Hypoplastic left heart syndrome (HLHS)
We focus on what families want and need--comprehensive evaluation and expert treatment for the child and family as a whole--plus counseling, support and the special services they're going to need.
Wayne Tworetzky, MD, director, Fetal Imaging and associate in Cardiology
If a prenatal ultrasound has revealed that your baby will be born with hypoplastic left heart syndrome (HLHS)—or if your infant has been diagnosed with HLHS—an understanding of the condition will help you plan for, and cope with, this rare and complex congenital (present at birth) heart defect.
While this condition is very serious, children with HLHS can undergo therapy at Children’s Hospital Boston—shortly after birth or in some select situations, while your baby is in utero.
In the infant and child with a normal heart…
Oxygen-poor (blue) blood returns to the right atrium from the body, enters the right ventricle and is pumped through the pulmonary artery into the lungs to receive oxygen. The oxygen-rich (red) blood returns to the left atrium from the lungs, passes into the left ventricle and is pumped out to the body through the aorta.
Visit Heart and Blood Vessels for more on how the normal heart works.
- Most of the structures on the left side of the heart are too small and underdeveloped (hypoplastic) to provide enough red blood flow for the body’s needs.
- The small left ventricle, which needs to be large enough and strong enough to pump blood out to the body, simply can’t function effectively.
- Other left heart structures can also be underdeveloped in varying degrees—including the mitral valve, the aortic valve and the aorta itself.
How Children’s Hospital Boston approaches HLHS
The experienced surgeons in our Advanced Fetal Care Center and Cardiac Surgery Department understand how distressing a diagnosis of HLHS can be for parents. Ranked #1 for heart care and heart surgery in 2010, Children’s takes an innovative approach to treating HLHS—including the world’s largest and most experienced program for fetal cardiac intervention.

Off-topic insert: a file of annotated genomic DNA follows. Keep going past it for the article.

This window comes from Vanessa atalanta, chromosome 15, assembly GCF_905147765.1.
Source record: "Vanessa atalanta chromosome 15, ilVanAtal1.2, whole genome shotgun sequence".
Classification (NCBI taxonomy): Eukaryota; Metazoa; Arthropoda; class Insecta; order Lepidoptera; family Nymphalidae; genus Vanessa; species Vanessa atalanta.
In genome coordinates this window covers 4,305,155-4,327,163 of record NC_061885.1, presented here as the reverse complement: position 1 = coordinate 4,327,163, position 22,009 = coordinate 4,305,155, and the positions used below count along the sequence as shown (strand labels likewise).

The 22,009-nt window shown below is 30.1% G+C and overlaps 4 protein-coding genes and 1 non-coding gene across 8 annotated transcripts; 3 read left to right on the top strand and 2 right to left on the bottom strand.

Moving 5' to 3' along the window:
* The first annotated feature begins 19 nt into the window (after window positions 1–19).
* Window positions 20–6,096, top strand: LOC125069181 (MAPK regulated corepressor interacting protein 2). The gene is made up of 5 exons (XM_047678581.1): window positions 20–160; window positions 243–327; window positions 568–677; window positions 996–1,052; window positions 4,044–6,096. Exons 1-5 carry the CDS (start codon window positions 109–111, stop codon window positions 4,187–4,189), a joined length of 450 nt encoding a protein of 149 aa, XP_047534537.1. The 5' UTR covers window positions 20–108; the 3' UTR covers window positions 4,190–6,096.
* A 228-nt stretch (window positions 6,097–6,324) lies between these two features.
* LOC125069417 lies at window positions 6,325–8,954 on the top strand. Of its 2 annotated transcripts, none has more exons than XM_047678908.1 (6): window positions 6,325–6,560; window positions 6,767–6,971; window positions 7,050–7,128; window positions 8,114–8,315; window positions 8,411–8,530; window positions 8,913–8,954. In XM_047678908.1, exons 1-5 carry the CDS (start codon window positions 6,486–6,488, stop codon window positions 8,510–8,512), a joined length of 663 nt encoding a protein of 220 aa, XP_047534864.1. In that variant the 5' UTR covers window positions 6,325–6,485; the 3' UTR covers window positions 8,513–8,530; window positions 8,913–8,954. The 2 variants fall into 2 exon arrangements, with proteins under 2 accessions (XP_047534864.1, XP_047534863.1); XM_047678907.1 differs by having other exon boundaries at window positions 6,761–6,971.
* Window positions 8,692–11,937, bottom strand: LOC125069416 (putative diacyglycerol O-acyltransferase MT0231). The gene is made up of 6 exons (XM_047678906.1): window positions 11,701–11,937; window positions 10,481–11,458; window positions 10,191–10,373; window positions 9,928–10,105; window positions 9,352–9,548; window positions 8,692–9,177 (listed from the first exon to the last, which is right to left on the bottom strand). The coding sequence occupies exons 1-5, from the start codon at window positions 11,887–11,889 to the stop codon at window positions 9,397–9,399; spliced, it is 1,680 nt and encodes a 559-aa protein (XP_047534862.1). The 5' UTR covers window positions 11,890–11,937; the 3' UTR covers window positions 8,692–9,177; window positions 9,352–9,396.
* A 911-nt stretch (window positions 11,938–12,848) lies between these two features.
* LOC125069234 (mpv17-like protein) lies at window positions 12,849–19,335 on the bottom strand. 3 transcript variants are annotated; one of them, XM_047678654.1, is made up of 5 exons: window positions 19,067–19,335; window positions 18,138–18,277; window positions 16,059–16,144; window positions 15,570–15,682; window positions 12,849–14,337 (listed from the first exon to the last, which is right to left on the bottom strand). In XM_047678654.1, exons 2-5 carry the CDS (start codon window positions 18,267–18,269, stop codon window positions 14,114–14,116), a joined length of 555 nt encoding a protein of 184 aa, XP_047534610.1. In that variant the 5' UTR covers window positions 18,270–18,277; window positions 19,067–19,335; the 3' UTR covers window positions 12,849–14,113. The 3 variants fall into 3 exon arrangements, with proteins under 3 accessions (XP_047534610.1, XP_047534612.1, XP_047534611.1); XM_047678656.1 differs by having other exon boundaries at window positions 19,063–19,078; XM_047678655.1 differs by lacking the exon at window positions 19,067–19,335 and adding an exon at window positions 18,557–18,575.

You can have peace of mind knowing that Children’s surgeons treat a high volume of some of the most complex pediatric heart conditions in the world, with excellent success rates. We’re home to some of the world’s foremost pediatric physicians and researchers. And we provide families with a wealth of information, resources, coordination and support—before, during and after your child’s treatment.
With our compassionate, family-centered team of caregivers providing expert treatment, follow-up and aftercare, you and your baby are in the best possible hands.
|HLHS @ Children's featured on National Public Radio|
|Listen as Children's cardiologist Wayne Tworetzky, MD, describes our unique expertise in a special treatment for some cases of HLHS—fetal intervention, or operating on the baby's heart while she's still in utero. The NPR radio segment is called, "Stitch in Time: Fixing a Heart Defect Before Birth."|
|Screening neurodevelopment problems|
|Children who’ve had surgery for heart disease as infants are at greater risk of neurodevelopmental problems. By school age, they tend to have more academic, behavioral and coordination difficulties than other children. Children’s Cardiac Neurodevelopment Program—one of just a handful in the United States—provides expert screening, evaluation and care for infants, children and teens with congenital heart disease who are at risk for neurodevelopmental problems. Screening begins soon after your child’s first cardiac surgery and continues as your child grows to make sure she’s hitting her developmental milestones.|
|Transitioning from pediatric to adult care|
|More than 9 million children in the United States are living with a chronic illness. Every year, 500,000 of these children turn 18. As they join their fellow adolescents in struggling to achieve optimal independence, they also face a serious issue they may not be prepared for: the transition of their medical care. Read Children’s tips for helping kids – and their families – make this key transition.|
Hypoplastic left heart syndrome: Reviewed by Wayne Tworetzky, MD
© Children’s Hospital Boston, 2010